This week we are going deeper into a passage that you most likely know pretty well. The Lord’s Prayer. We are going to be looking at the version fo the prayer that is found in Luke, specifically Luke 11: 1-4. We’ll follow the same pattern that we’ve been going by this year, one day of the world behind the text, at least one day of the world of the text, at least one day of the world in front of the text
Today we are looking at the world behind the text.
You may or may not know that the Lord’s Prayer is given to us twice in scripture, once in Matthew 6 and then what we read today in Luke 11. Each of the four Gospels gives us a different perspective on who Jesus is and ministry that He led here upon the earth. Matthew’s giving of the Lord’s Prayer comes within the Sermon on the Mount and that entire part of Matthew is meant to show us that Jesus comes to fulfill what the Old Testament Law began. Jesus gives us the perfect law as summed up in the Beatitudes. The Lord’s Prayer is part of that perfect law.
For Luke, he agrees with that, Jesus is the perfect savior of the world, fully God and fully human, there is something about the way that he saws us Jesus’ life. Jesus isn’t just the giver of the perfect law, but Jesus is our teacher on the path. He is always teaching. He is the perfect teacher, the perfect mentor, the perfect guide. By following Jesus and His teachings, we will find the life that the culture and the world cannot give us. Our path is in following the teachings of Jesus.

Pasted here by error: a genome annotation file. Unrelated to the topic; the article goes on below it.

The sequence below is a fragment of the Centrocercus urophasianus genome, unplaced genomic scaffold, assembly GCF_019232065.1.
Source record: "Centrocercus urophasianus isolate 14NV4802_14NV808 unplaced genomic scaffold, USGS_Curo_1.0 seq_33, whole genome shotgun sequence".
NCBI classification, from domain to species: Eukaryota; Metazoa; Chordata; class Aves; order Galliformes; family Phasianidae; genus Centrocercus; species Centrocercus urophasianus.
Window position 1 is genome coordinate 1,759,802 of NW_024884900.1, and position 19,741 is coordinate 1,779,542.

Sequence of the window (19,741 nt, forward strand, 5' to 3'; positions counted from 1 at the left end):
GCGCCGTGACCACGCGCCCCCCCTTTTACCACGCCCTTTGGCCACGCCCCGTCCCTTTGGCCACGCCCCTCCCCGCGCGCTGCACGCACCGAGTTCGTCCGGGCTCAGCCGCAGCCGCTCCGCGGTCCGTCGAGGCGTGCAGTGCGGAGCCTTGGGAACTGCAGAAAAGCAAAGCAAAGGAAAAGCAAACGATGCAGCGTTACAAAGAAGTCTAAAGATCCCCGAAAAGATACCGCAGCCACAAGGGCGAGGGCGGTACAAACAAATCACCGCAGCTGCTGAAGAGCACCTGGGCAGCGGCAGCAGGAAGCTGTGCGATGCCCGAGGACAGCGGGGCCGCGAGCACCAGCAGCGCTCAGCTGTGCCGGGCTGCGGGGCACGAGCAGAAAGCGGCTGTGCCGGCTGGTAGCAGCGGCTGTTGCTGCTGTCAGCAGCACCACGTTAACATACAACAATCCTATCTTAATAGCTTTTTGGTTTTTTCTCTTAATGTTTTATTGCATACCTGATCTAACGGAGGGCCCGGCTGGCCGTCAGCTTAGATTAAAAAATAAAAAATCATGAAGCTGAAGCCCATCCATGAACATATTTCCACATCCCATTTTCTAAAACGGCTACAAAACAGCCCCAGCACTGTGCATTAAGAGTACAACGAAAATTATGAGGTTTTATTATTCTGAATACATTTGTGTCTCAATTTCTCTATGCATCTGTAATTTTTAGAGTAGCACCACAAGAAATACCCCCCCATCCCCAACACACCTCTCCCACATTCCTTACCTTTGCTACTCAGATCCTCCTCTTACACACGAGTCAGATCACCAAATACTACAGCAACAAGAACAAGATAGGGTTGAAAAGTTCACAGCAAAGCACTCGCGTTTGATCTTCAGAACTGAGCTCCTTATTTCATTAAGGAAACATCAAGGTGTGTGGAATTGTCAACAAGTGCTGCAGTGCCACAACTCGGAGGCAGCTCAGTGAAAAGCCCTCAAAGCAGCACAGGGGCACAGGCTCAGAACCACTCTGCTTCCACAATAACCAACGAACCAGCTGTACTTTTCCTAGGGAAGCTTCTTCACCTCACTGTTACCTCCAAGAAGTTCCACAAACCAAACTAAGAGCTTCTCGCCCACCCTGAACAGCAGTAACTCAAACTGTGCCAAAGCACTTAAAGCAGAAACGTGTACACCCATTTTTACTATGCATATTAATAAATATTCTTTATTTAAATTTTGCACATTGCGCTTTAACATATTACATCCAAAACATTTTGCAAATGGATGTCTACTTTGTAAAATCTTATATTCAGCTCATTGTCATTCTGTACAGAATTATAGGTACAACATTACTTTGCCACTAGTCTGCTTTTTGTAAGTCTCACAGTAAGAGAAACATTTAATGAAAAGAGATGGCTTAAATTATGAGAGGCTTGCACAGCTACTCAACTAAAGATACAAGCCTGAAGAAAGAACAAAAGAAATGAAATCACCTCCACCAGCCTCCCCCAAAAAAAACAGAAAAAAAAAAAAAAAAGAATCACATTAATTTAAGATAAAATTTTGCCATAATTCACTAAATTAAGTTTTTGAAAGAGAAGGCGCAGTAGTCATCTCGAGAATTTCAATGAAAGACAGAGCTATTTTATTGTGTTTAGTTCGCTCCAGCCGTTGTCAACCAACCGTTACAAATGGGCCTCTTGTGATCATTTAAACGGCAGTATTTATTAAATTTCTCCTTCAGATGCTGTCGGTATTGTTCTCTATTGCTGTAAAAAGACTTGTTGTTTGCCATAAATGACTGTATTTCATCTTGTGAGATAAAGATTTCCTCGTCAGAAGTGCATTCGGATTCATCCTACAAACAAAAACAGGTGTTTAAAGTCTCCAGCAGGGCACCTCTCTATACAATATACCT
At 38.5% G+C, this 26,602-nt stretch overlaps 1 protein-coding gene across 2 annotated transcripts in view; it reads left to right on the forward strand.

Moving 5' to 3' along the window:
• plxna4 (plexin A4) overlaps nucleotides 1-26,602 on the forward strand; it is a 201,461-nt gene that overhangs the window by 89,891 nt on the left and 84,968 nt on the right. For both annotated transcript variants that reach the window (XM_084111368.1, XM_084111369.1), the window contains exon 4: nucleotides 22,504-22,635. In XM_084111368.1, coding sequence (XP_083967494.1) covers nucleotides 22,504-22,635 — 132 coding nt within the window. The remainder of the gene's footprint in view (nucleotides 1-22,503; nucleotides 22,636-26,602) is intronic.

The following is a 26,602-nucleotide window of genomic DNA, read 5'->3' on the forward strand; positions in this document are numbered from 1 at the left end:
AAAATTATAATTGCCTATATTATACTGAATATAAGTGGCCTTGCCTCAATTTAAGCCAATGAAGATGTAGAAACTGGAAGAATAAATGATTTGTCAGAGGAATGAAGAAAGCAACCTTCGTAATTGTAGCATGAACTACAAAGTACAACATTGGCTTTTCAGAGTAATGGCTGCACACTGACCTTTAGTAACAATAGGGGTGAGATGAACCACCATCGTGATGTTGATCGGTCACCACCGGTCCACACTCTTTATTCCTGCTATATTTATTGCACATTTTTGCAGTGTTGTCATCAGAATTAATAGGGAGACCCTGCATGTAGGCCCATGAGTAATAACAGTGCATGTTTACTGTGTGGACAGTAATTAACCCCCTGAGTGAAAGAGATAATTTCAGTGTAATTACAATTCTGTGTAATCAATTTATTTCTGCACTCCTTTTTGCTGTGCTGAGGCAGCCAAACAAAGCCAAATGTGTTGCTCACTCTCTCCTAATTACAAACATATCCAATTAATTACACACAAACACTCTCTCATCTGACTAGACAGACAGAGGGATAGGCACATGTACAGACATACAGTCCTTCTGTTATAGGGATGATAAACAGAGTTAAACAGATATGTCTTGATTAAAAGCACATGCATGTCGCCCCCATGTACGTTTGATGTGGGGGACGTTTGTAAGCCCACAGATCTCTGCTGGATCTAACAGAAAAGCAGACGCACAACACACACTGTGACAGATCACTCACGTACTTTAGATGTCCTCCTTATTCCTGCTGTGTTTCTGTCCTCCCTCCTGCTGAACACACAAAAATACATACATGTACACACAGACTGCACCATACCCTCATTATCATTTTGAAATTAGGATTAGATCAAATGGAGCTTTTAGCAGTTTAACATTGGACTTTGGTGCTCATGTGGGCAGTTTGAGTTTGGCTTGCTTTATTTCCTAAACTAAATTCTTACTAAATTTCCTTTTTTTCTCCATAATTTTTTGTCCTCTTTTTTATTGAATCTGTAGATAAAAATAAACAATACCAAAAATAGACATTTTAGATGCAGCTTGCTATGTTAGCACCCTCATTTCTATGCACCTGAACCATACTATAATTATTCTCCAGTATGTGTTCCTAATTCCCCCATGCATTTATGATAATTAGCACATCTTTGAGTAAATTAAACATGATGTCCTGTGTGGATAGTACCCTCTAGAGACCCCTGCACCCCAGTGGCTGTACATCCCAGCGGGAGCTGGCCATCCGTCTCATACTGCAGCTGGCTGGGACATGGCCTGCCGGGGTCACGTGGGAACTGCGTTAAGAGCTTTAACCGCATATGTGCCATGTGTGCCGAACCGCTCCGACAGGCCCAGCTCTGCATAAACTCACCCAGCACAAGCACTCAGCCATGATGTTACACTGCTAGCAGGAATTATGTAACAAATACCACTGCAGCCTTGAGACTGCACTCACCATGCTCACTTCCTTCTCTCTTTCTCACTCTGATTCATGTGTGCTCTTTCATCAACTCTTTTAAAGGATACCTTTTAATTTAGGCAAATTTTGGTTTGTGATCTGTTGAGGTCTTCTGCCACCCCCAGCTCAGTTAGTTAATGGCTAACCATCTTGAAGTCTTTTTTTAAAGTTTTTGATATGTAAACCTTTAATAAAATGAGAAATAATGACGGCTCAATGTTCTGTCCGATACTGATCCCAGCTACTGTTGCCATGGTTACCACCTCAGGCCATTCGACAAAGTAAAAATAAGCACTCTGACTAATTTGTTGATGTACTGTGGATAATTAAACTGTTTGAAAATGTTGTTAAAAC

So, how does today’s reading start? The disciples ask Jesus to teach them how to pray. For Luke, this is key. Remember, Luke is a Gentile and he’s going to come at things from a Roman perspective. Jesus is teaching them who God is and who they are. In Matthew He gives the perfect law, in Luke He is the perfect teacher.
Which is it? Yes. It is both. Jesus is the perfect law giving and He is the perfect teacher. That’s why we read them together, why we need all four Gospels. We need to understand the Jewish perspective of Matthew, the Gentile perspective of Luke, the Roman specific perspective of Mark, and the deep philosophical perspective of John.
Today, though, understand that this reading this week will be about answering that question – how do we pray? Our perfect teacher will show us the way.
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